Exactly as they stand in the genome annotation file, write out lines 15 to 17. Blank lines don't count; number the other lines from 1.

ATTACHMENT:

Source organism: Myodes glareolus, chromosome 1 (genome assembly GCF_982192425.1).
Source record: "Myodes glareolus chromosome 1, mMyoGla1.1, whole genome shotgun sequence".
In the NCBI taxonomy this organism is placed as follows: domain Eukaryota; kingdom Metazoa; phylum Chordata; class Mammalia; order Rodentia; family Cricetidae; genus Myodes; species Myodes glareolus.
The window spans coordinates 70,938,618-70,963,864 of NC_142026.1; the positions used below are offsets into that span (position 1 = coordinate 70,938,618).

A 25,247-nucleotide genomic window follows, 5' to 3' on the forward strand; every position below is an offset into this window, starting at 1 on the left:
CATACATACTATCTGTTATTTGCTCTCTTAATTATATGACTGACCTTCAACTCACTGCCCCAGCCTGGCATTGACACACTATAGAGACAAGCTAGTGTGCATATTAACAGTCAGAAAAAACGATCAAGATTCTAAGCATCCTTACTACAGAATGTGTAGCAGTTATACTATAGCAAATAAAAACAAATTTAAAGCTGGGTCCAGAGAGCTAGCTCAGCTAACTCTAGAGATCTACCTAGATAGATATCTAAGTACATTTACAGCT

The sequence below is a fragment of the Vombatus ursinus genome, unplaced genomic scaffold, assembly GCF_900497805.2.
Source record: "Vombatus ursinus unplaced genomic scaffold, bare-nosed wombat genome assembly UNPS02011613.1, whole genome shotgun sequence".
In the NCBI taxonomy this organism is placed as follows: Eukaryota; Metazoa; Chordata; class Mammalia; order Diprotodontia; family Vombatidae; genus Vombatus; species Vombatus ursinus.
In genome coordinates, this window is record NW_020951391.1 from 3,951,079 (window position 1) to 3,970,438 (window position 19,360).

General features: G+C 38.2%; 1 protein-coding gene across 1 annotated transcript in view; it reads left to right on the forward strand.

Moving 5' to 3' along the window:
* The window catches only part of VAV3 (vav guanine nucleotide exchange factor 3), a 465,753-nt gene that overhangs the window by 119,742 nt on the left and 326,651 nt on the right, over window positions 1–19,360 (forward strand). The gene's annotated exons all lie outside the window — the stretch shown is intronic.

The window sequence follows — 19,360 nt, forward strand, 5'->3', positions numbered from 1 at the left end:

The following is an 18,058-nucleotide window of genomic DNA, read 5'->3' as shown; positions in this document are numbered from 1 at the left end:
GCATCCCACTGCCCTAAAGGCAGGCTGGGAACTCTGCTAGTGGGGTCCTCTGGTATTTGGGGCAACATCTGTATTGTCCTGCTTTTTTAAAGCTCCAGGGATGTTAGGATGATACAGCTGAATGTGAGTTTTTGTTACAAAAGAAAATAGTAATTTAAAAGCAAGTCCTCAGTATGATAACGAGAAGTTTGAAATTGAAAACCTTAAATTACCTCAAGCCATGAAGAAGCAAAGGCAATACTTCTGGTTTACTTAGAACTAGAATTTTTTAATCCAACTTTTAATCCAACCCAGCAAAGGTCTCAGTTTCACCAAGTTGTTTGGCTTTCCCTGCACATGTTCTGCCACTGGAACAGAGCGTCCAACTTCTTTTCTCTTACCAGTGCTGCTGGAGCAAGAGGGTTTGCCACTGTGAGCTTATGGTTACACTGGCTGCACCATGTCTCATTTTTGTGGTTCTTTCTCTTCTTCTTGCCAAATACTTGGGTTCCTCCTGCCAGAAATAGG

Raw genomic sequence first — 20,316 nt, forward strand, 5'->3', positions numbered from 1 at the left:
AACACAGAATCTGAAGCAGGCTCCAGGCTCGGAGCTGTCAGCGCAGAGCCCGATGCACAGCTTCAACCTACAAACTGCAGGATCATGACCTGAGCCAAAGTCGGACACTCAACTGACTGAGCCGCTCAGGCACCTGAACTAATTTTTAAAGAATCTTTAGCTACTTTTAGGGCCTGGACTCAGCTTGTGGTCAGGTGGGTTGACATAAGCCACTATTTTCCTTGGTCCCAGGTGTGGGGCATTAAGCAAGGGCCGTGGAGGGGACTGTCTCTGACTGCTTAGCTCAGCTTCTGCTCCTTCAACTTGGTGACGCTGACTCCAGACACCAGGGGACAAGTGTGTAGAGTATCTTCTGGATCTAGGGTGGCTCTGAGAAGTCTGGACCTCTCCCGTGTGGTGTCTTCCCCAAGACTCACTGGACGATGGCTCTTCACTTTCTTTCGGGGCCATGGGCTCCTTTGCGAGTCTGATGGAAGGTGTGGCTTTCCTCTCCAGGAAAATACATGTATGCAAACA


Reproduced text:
The following is an 18,058-nucleotide window of genomic DNA, read 5'->3' as shown; positions in this document are numbered from 1 at the left end:
GCATCCCACTGCCCTAAAGGCAGGCTGGGAACTCTGCTAGTGGGGTCCTCTGGTATTTGGGGCAACATCTGTATTGTCCTGCTTTTTTAAAGCTCCAGGGATGTTAGGATGATACAGCTGAATGTGAGTTTTTGTTACAAAAGAAAATAGTAATTTAAAAGCAAGTCCTCAGTATGATAACGAGAAGTTTGAAATTGAAAACCTTAAATTACCTCAAGCCATGAAGAAGCAAAGGCAATACTTCTGGTTTACTTAGAACTAGAATTTTTTAATCCAACTTTTAATCCAACCCAGCAAAGGTCTCAGTTTCACCAAGTTGTTTGGCTTTCCCTGCACATGTTCTGCCACTGGAACAGAGCGTCCAACTTCTTTTCTCTTACCAGTGCTGCTGGAGCAAGAGGGTTTGCCACTGTGAGCTTATGGTTACACTGGCTGCACCATGTCTCATTTTTGTGGTTCTTTCTCTTCTTCTTGCCAAATACTTGGGTTCCTCCTGCCAGAAATAGG

Raw genomic sequence first — 20,316 nt, forward strand, 5'->3', positions numbered from 1 at the left: